A Great & Terrible Beauty – A Review

Author: Libba Bray
Genre: Young Adult Fantasy
Published by: Random House
Year of Publication: December 9th 2003
Series: Gemma Doyle Trilogy
Pages: 403
Verdict: 3 1/2 out of 5 stars

Gemma Doyle is an outright teenage rebel with an attitude that is unforgivable in the Victorian Era. Hating her existence in the dusty and grueling plains of India, she harbours a great deal of dislike for her mother mainly because she does not comply to Gemma’s wish of moving back to London and attending a finishing school for proper young ladies.
Under very mysterious circumstances, Gemma’s mother loses her life shunning her husband, Gemma’s father into an oblivion where his life is ruled by alcohol consumption. Thus suddenly Gemma’s wish comes true when she is transported to London where she is admitted into Spence Academy, a finishing school where proper young ladies are honed to make perfect dutiful wives to their husbands. Wracked by guilt for being ruthlessly sarcastic and intolerable towards her mother, Gemma deeply blames herself for her mother’s untimely demise and is unable to celebrate her admittance to London’s society.

Gemma’s life actually begins within the decrepit walls of  Spence. There is much more to her than she herself can fathom. Apart from few overwhelming visions she has, on the way to Spence, she has no understanding whatsoever of what her life awaits in Spence. Bent on finding out the truth behind her mother’s untimely death, Gemma braces herself for places that her search for truth may take her to. One thing is for sure though. She is the only one who holds the key to a great and terrible beauty.

Pros: The book blurb was enough for me to choose this one above all the others in the book shop. I am a huge Victorian Gothic ficiton aficionado and I was more than happy to find this one. A Great and Terrible Beauty commences with a lot of intrigue and a lot of action. Set in Victorian India and London, readers are immediately thrown into hair-raising occurrences that promises more as the story unfolds. Gemma’s character comes across as a haughty teenager who could be any teenage girl of today’s world. However, she is not and therefore, is a kind of a misfit in the society which only breeds “proper” ladies. Her redeeming qualities are her strength of character and the no-nonsense attitude which is perhaps a bit too liberated for girls of the Victorian age.
The strength of the book lies in strong female characters such as Gemma, Felicity, Ann & Pippa who although starts off on a wrong note, gradually proceeds on to strike a friendship. The plot is brilliant and the intrigue breathless, the opening chapters are full of promise of a greater suspense.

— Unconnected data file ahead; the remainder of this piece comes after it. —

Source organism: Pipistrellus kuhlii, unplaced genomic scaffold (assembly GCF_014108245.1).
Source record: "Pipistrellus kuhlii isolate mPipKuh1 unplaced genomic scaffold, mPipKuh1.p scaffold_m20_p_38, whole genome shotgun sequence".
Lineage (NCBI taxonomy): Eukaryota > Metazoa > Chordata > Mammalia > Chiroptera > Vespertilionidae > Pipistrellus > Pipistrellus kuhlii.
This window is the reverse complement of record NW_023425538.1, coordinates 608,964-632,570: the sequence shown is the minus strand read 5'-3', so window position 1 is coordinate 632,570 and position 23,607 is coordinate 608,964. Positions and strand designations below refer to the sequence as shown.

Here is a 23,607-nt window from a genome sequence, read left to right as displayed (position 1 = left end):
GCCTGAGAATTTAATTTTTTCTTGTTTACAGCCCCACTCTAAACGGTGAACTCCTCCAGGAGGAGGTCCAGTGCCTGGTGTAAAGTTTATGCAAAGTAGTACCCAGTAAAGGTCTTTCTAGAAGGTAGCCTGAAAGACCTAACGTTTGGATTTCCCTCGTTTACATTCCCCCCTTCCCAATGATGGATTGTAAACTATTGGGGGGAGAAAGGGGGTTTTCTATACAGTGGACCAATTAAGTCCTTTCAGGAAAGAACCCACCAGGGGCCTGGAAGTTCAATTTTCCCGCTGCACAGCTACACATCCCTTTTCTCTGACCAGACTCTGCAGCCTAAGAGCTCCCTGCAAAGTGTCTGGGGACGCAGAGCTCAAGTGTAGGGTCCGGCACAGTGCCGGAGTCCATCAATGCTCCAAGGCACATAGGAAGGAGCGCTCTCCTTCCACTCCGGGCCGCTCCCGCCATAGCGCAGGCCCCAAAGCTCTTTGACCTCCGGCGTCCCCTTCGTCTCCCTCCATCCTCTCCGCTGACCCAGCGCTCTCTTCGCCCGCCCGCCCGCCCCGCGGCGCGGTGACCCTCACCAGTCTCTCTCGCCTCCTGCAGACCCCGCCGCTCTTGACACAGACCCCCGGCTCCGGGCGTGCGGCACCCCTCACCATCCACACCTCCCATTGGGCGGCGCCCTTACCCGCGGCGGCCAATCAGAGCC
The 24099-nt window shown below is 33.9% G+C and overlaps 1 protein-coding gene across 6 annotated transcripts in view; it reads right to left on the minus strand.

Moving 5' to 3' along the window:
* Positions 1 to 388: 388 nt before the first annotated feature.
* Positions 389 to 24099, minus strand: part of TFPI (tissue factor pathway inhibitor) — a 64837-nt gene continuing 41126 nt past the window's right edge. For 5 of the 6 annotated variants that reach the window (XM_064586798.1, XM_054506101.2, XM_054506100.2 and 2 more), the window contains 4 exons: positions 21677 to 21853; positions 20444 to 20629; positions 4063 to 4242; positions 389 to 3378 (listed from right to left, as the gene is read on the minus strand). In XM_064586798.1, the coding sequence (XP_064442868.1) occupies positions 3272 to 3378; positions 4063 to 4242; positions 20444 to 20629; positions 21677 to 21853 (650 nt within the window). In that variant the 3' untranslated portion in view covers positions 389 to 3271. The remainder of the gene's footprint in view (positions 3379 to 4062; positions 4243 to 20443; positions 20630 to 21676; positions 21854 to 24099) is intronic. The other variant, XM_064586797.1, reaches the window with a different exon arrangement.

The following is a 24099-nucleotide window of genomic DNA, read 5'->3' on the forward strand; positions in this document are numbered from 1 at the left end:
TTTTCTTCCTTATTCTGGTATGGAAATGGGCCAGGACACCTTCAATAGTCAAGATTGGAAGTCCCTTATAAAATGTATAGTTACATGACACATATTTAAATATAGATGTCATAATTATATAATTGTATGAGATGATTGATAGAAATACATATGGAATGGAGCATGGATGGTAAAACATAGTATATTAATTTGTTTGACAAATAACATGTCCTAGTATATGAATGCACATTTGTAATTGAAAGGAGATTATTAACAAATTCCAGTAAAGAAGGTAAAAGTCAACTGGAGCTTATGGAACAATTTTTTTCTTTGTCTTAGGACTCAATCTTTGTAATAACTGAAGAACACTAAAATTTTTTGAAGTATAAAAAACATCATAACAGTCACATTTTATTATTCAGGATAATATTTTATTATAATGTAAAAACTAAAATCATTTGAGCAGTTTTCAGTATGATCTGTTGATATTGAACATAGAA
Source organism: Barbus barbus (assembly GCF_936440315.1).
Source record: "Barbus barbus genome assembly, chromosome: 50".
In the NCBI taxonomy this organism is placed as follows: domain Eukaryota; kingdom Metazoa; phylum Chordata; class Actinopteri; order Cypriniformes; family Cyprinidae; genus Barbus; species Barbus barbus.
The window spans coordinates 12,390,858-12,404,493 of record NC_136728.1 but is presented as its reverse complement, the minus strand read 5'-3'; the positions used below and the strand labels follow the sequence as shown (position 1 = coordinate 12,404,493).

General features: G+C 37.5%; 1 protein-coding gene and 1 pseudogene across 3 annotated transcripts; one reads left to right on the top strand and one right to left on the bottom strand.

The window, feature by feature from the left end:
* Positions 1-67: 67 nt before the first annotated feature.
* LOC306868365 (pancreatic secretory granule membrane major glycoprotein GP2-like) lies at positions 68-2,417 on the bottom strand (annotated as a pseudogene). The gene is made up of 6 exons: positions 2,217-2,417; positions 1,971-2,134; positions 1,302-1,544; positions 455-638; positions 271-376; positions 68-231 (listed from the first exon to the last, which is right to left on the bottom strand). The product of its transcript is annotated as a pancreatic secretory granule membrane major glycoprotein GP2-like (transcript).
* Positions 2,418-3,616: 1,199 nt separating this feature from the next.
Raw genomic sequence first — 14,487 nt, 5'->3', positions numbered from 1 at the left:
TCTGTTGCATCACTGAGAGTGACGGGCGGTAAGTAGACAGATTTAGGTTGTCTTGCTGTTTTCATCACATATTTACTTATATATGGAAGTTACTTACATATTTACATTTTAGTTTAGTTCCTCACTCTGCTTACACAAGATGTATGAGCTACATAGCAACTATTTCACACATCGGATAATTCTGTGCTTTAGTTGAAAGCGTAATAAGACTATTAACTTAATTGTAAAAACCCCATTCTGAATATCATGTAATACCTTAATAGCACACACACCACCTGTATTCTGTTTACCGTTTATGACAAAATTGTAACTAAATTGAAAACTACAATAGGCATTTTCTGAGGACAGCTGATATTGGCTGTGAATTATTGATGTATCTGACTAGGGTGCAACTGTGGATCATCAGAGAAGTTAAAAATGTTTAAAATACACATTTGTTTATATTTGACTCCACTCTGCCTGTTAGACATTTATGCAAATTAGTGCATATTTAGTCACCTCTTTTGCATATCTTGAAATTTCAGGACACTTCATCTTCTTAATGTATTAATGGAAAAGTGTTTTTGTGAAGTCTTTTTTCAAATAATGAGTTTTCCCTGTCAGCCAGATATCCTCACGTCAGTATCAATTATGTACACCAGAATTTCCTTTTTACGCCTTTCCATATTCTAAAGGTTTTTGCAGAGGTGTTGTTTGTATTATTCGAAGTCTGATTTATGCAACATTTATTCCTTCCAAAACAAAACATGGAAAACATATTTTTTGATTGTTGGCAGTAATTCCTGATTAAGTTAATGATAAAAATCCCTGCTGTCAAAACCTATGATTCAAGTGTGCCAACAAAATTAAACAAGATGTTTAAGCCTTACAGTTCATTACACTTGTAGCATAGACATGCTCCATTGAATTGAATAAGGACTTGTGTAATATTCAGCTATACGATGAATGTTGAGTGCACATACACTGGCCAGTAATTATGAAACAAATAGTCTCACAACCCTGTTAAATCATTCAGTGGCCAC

Cons: In the chapters that follow, the story stretches on without much happening. The intrigue that was built in the initial part of the story fizzles out when Gemma is not able to fathom the true nature of her gift entirely. The male characters lacks voice and Karthik although meant to provide a character foil to Gemma, does much less than he can actually do. He appears out of nowhere and the readers are not quite enlightened on how he managed to travel to London from India and that if he risked all he had, in order to travel to London following Gemma, why would he maintain such a distance from her? Gemma’s and Karthik’s relationship takes a shriveling effect even before it can blossom. For the first book in the Gemma Doyle trilogy, certain aspects of their relationship could have been explored much more.

Verdict: 3 1/2 out of 5 stars. A Great and Terrible Beauty most definitely deserves to be read. With the author’s superfluous and suggestive writing style, the readers shall not go disappointed at any rate. It shows that Bray is well acquainted to what was fashionable and not, during the Victorian era and that itself is a major strength of the novel.  At an age where women were merely instruments of pleasure, of keeping their home and hearth warm for their men, and at an age where she was most appreciated when she was very courteous and excelled in domestic virtues,  these brazen strong independent characters of women strike the readers as unique. The setting of the novel itself provides for a charming bedside reading atmosphere. The atmosphere of chill and shadowy existence lurking behind the curtains within the ruinous facade of Spence Academy provides an interesting Young Adult Victorian Gothic Treat.

2 Responses to “A Great & Terrible Beauty – A Review”

  • Kriti says:

    Sounds good Yoshay – 31/2 from you is worth reading for sure. Thanks for this review and now I have added it to my wishlist : )

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Yoshay Lama

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